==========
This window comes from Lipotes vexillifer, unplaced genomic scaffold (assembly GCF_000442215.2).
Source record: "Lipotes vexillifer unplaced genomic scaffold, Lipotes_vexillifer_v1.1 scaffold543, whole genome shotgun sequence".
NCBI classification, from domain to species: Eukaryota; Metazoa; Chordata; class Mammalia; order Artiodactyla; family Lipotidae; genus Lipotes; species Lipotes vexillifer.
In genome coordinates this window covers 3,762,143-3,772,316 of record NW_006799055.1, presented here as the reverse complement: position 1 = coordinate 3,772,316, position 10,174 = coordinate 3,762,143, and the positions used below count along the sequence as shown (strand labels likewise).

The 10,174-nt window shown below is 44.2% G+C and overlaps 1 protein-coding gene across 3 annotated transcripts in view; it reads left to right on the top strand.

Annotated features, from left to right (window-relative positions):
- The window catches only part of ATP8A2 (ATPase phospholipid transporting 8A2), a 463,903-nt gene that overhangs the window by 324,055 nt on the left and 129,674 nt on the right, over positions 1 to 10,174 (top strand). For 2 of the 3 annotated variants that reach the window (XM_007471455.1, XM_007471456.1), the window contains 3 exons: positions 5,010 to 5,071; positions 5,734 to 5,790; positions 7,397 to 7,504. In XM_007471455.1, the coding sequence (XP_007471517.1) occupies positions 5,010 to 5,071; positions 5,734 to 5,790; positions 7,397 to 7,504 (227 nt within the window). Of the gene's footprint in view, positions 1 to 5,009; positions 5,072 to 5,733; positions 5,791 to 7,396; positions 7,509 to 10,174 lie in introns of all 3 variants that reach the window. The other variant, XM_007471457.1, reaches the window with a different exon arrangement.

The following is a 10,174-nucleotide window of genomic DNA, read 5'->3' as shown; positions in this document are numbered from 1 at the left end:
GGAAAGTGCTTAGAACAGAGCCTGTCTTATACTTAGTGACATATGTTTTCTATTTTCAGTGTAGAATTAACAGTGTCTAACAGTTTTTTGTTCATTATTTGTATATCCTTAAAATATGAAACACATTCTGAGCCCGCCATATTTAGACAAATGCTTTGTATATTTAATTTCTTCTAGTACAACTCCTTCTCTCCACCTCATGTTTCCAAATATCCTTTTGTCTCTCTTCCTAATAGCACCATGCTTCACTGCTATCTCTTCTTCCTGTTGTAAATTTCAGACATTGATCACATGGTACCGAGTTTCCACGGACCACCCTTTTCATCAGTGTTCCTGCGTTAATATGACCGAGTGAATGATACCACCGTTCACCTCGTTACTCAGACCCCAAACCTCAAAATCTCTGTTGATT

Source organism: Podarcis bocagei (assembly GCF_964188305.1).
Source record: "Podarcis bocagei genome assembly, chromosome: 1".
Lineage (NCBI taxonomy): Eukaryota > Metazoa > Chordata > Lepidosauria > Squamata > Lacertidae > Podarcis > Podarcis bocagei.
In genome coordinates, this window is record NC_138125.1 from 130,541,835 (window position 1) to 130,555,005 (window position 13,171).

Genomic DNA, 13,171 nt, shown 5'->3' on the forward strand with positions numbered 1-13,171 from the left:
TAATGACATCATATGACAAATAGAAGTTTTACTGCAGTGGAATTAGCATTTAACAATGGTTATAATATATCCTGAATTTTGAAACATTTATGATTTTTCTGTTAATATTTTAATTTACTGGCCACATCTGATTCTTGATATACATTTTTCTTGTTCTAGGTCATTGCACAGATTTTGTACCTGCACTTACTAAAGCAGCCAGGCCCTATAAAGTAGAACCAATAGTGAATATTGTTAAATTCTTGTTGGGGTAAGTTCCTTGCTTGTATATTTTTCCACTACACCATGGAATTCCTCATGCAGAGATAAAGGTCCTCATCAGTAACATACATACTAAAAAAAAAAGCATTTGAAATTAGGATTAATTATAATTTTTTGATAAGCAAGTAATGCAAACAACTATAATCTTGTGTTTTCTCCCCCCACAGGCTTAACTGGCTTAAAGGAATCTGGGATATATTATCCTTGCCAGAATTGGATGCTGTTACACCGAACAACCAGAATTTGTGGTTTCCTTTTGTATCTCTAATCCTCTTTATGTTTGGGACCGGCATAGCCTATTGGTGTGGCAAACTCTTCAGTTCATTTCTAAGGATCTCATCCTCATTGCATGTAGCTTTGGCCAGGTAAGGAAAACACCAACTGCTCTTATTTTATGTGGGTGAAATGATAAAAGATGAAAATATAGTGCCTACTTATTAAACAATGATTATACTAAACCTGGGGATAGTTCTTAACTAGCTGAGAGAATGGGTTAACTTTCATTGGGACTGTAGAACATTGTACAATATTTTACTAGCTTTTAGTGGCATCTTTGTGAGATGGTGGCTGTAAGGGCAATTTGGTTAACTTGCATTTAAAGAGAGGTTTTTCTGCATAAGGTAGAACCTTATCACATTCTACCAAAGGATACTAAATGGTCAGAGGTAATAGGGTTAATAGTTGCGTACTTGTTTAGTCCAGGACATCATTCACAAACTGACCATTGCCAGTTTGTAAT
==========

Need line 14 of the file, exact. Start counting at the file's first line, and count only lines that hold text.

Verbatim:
Genomic DNA, 13,171 nt, shown 5'->3' on the forward strand with positions numbered 1-13,171 from the left: